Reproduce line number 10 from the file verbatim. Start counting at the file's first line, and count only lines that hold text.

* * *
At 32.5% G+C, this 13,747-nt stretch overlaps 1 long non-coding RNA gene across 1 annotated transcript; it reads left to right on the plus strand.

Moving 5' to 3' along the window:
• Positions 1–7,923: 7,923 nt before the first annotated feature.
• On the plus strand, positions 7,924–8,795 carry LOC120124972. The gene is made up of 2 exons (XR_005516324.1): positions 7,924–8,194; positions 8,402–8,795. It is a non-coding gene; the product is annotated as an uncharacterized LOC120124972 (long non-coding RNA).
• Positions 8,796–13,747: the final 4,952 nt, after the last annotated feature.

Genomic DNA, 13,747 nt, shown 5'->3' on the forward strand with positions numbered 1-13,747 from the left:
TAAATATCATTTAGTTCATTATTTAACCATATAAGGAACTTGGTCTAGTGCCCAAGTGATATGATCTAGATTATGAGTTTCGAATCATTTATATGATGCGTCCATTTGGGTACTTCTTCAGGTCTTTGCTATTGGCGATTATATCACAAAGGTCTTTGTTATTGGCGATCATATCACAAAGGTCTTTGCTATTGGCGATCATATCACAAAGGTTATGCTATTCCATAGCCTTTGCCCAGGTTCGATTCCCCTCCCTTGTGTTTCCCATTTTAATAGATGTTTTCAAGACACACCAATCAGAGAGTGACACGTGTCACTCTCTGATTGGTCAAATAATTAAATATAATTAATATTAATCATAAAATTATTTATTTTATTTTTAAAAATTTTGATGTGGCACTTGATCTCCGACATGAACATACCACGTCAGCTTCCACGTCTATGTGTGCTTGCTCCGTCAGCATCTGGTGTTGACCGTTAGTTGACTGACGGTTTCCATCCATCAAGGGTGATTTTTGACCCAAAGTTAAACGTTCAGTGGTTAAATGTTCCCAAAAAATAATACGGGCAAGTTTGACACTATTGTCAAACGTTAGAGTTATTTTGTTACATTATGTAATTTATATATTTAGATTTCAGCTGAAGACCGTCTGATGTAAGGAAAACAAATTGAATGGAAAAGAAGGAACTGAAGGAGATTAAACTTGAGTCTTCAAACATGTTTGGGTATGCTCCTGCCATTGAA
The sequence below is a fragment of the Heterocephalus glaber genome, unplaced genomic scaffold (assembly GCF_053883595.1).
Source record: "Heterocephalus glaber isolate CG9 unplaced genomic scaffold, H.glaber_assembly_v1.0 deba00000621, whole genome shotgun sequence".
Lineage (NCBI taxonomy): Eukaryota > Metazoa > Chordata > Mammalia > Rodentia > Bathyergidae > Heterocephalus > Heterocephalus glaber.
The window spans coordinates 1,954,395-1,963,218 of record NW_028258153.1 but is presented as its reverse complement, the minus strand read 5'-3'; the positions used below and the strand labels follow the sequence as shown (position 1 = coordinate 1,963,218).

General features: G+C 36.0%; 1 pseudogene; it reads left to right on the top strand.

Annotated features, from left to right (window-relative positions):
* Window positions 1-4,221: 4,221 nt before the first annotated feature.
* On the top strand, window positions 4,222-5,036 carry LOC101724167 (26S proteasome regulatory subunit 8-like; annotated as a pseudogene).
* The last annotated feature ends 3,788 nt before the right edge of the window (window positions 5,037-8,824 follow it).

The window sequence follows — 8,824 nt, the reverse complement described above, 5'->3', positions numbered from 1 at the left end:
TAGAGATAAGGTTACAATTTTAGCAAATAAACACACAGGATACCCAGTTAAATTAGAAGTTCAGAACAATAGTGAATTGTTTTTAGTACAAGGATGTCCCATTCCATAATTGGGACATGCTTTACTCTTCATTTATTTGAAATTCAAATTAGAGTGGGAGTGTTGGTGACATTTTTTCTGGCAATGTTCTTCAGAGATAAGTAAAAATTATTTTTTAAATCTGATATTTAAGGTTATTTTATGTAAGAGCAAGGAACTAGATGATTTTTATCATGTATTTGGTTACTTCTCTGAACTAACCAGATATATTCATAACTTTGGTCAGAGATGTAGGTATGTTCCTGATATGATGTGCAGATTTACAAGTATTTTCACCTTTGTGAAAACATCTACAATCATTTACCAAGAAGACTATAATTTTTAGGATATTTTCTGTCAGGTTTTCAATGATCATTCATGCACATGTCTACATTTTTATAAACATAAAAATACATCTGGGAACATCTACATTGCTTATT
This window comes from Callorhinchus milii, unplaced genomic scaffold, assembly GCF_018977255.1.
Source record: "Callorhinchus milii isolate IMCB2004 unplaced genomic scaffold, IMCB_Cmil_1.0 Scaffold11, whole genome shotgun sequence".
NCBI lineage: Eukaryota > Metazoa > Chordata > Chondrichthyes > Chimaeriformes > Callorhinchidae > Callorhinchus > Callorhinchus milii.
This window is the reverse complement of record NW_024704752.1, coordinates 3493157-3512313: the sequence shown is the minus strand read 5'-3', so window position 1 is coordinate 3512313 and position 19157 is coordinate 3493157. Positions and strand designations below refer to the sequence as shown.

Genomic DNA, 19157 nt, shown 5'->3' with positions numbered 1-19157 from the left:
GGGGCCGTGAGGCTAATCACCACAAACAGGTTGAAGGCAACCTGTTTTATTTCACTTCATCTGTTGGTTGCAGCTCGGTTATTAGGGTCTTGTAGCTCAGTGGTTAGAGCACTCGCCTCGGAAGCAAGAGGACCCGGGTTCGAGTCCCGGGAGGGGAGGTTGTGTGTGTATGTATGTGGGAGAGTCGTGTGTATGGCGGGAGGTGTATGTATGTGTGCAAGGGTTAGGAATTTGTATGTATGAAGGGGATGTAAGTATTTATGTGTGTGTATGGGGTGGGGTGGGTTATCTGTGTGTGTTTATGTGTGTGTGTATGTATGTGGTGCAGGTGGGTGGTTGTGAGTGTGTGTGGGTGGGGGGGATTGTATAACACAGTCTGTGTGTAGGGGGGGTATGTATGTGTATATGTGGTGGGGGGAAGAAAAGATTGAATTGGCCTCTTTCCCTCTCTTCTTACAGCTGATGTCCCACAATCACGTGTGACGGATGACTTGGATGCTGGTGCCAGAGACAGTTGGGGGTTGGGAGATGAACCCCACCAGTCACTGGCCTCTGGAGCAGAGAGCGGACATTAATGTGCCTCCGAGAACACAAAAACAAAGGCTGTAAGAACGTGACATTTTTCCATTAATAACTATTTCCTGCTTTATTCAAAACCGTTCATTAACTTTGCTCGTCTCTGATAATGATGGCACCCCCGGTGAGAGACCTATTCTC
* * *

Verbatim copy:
Lineage (NCBI taxonomy): Eukaryota > Metazoa > Chordata > Mammalia > Rodentia > Bathyergidae > Heterocephalus > Heterocephalus glaber.